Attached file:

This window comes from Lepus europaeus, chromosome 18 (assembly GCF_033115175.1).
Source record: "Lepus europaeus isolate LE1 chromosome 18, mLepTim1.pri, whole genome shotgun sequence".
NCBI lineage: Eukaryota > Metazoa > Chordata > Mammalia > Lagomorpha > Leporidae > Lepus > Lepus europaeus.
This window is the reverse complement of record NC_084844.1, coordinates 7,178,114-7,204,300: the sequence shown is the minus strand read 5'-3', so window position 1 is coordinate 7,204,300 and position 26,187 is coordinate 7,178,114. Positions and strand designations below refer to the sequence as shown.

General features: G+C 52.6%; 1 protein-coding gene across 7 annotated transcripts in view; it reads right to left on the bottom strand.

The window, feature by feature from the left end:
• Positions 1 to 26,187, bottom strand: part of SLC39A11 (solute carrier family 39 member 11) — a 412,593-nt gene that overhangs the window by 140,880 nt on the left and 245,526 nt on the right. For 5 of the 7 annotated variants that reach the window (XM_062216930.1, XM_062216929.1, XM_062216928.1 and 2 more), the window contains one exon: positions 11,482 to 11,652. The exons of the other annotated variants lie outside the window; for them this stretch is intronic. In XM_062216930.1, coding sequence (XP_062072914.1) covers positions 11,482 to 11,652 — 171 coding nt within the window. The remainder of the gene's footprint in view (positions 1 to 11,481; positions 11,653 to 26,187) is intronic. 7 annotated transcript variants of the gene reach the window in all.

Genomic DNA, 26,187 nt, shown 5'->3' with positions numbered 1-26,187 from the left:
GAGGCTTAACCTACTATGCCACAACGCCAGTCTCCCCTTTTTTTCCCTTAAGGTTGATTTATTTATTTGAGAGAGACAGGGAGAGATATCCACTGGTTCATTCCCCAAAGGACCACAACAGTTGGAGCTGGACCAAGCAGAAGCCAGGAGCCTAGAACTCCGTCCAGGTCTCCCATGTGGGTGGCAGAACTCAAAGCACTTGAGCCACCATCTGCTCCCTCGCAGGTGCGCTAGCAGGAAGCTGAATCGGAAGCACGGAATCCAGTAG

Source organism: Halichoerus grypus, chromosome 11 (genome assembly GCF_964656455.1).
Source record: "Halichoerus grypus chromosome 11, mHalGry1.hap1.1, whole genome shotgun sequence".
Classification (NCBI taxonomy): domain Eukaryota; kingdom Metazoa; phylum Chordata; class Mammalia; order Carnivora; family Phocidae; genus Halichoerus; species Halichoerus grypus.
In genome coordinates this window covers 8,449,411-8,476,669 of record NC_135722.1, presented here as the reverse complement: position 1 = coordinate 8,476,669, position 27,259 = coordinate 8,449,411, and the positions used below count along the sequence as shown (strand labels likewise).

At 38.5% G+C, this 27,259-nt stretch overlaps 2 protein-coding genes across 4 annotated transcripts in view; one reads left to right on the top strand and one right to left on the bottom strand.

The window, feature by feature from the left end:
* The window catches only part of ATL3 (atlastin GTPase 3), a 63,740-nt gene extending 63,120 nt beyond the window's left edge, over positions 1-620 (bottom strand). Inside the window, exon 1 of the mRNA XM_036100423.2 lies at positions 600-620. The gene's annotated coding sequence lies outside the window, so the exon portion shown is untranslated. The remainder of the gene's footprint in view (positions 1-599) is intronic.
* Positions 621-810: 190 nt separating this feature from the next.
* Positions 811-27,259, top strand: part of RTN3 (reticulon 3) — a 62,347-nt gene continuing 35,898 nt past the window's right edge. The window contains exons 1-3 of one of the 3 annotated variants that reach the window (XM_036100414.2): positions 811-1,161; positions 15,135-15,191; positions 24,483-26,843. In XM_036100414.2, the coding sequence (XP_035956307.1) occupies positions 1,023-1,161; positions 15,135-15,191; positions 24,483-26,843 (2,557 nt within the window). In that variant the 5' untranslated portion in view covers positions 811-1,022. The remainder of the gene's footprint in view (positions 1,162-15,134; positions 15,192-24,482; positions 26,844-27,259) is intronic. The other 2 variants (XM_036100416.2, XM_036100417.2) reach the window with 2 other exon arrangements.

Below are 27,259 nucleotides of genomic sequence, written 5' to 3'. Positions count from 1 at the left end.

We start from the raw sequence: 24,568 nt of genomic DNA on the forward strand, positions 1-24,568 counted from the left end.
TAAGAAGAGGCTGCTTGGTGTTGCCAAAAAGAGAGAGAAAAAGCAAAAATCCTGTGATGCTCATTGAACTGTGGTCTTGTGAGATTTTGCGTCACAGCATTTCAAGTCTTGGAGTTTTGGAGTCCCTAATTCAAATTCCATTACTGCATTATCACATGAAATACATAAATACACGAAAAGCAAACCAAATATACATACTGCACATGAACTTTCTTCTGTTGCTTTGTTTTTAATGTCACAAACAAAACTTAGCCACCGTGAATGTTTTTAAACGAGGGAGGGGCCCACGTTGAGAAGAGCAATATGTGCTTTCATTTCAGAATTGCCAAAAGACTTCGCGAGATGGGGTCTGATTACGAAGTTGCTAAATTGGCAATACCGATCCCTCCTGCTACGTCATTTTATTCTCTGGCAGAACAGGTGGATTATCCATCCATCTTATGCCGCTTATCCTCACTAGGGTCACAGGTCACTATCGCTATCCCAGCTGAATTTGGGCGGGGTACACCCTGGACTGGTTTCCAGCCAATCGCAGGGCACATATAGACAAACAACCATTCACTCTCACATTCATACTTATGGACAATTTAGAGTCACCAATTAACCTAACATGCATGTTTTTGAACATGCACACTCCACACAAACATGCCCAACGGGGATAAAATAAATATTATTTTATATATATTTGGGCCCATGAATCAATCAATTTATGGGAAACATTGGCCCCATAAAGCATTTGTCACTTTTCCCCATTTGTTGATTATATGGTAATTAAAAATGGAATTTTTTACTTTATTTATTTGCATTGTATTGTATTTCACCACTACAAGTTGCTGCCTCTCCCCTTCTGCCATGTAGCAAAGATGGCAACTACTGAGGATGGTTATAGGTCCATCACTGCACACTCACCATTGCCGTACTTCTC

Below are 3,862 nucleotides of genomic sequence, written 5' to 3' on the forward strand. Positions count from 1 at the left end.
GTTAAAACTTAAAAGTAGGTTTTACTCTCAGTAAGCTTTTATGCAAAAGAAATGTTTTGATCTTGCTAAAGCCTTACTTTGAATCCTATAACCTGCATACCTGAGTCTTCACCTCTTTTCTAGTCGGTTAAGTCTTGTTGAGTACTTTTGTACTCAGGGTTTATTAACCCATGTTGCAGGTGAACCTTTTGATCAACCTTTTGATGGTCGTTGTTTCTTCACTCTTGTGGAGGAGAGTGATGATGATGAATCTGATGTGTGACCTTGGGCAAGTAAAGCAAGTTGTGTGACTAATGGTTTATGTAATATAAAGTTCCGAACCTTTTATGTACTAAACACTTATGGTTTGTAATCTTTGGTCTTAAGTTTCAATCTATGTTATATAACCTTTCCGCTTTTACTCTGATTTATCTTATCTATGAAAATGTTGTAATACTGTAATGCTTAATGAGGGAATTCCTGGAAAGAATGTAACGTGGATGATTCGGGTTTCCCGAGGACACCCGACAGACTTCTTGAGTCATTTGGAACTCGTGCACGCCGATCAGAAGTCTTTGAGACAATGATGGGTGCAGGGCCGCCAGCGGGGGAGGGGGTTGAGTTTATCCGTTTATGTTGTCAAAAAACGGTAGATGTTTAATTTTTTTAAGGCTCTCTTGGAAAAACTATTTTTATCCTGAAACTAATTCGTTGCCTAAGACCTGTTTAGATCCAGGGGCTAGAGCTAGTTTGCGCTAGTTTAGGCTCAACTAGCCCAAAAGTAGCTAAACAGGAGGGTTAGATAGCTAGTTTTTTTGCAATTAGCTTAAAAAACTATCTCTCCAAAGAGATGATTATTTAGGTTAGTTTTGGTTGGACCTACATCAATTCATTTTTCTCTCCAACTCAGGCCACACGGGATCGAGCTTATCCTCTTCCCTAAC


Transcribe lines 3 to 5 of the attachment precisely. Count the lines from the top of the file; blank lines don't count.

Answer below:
NCBI lineage: Eukaryota > Metazoa > Chordata > Mammalia > Lagomorpha > Leporidae > Lepus > Lepus europaeus.
This window is the reverse complement of record NC_084844.1, coordinates 7,178,114-7,204,300: the sequence shown is the minus strand read 5'-3', so window position 1 is coordinate 7,204,300 and position 26,187 is coordinate 7,178,114. Positions and strand designations below refer to the sequence as shown.

General features: G+C 52.6%; 1 protein-coding gene across 7 annotated transcripts in view; it reads right to left on the bottom strand.